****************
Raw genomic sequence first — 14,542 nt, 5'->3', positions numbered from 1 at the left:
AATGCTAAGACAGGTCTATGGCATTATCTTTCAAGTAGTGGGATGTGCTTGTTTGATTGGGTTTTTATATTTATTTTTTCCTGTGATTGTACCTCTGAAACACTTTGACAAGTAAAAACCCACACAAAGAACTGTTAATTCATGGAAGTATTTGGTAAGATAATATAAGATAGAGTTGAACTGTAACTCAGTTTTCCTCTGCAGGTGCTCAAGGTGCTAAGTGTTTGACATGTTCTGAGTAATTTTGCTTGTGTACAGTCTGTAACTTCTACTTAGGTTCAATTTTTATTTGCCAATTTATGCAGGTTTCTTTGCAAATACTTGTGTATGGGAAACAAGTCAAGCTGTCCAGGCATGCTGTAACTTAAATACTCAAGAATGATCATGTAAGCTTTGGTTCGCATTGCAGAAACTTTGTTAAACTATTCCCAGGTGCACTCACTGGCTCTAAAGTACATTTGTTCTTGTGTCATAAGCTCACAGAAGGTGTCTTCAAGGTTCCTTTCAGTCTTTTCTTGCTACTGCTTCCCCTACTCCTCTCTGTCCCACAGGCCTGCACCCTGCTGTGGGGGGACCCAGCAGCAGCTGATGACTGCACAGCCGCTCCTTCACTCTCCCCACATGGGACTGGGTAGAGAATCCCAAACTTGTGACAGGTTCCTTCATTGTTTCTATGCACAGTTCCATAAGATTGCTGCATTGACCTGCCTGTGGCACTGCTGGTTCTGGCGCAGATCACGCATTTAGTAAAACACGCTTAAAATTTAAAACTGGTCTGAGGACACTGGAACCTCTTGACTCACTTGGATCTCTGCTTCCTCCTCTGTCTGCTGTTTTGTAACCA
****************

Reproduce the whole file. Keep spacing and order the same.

Raw genomic sequence first — 14,542 nt, 5'->3', positions numbered from 1 at the left:
AATGCTAAGACAGGTCTATGGCATTATCTTTCAAGTAGTGGGATGTGCTTGTTTGATTGGGTTTTTATATTTATTTTTTCCTGTGATTGTACCTCTGAAACACTTTGACAAGTAAAAACCCACACAAAGAACTGTTAATTCATGGAAGTATTTGGTAAGATAATATAAGATAGAGTTGAACTGTAACTCAGTTTTCCTCTGCAGGTGCTCAAGGTGCTAAGTGTTTGACATGTTCTGAGTAATTTTGCTTGTGTACAGTCTGTAACTTCTACTTAGGTTCAATTTTTATTTGCCAATTTATGCAGGTTTCTTTGCAAATACTTGTGTATGGGAAACAAGTCAAGCTGTCCAGGCATGCTGTAACTTAAATACTCAAGAATGATCATGTAAGCTTTGGTTCGCATTGCAGAAACTTTGTTAAACTATTCCCAGGTGCACTCACTGGCTCTAAAGTACATTTGTTCTTGTGTCATAAGCTCACAGAAGGTGTCTTCAAGGTTCCTTTCAGTCTTTTCTTGCTACTGCTTCCCCTACTCCTCTCTGTCCCACAGGCCTGCACCCTGCTGTGGGGGGACCCAGCAGCAGCTGATGACTGCACAGCCGCTCCTTCACTCTCCCCACATGGGACTGGGTAGAGAATCCCAAACTTGTGACAGGTTCCTTCATTGTTTCTATGCACAGTTCCATAAGATTGCTGCATTGACCTGCCTGTGGCACTGCTGGTTCTGGCGCAGATCACGCATTTAGTAAAACACGCTTAAAATTTAAAACTGGTCTGAGGACACTGGAACCTCTTGACTCACTTGGATCTCTGCTTCCTCCTCTGTCTGCTGTTTTGTAACCA